Haskell is slowly moving onto the browser -- and that is very exciting. We have Fay, GHCJS, UHCJS, Haskell-like languages such as Elm, and more!

In this post I want to demonstrate two ways in which this is awesome.

  1. we can now define a data-type once and use it everywhere

  2. we can now define a type-checked AJAX interface between the browser and the server.

In this post we will be using:

  • happstack-server - a modern Haskell based web application server
  • acid-state - a native Haskell database system
  • fay - a compiler which compiles a subset of Haskell to Javascript

The Bad Old Days

Let's first consider a more traditional system where we use happstack-server, a SQL database, and Javascript. If we have a value we want to store in the database, manipulate on the server, and send to the client, we need to manually create several representations of this value and manually write code to marshal to and from the various representations.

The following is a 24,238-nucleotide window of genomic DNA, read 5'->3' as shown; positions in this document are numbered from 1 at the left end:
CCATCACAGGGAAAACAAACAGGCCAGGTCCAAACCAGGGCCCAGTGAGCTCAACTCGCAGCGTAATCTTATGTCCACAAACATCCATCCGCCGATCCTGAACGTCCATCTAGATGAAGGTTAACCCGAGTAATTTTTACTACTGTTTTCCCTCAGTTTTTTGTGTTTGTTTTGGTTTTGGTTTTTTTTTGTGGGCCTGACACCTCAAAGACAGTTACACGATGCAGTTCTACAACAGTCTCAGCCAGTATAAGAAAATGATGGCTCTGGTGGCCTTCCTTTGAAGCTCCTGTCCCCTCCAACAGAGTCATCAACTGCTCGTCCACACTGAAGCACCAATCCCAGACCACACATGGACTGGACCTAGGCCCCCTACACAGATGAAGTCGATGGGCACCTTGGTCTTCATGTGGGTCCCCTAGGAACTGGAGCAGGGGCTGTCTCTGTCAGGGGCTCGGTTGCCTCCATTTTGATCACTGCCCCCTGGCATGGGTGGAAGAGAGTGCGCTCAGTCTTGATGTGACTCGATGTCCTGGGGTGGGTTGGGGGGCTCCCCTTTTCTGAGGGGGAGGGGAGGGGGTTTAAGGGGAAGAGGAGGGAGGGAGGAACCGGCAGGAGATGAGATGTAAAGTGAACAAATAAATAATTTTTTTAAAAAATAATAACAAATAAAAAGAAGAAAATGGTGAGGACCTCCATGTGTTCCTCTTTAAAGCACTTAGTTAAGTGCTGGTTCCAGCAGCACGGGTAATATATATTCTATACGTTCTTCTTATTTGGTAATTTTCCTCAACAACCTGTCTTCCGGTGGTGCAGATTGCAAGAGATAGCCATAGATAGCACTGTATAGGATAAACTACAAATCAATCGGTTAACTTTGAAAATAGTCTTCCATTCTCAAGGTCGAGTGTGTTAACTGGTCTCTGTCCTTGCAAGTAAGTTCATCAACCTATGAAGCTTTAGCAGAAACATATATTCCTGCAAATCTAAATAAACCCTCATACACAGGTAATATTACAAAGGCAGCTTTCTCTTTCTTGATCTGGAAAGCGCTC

In the SQL database, the value needs to be represented via columns and relations in one or more tables. On the server-side we need to create an algebraic data type to represent the value. To transmit the value to the client we need to the convert the value into a JSON object. And then on the client-side we may then need to convert the JSON value into a Javascript object.

To switch between each of these representations we need to manually write code. For example, we need to write the SQL statements to update and retrieve the value from the database.

So in addition to the four representations of our data, we have 3 bidirectional conversions to manage as well:


Now let's say we need to make a change to our datatype -- we have to correctly update 10 different aspects of our code.

Because SQL and Javascript are outside of the domain of Haskell, we don't even get the help of the typechecker to make sure we have keep all the types in-sync.

A popular mantra in computer programming is DRY - "Don't repeat yourself". Yet, here we have to repeat ourselves 10 times!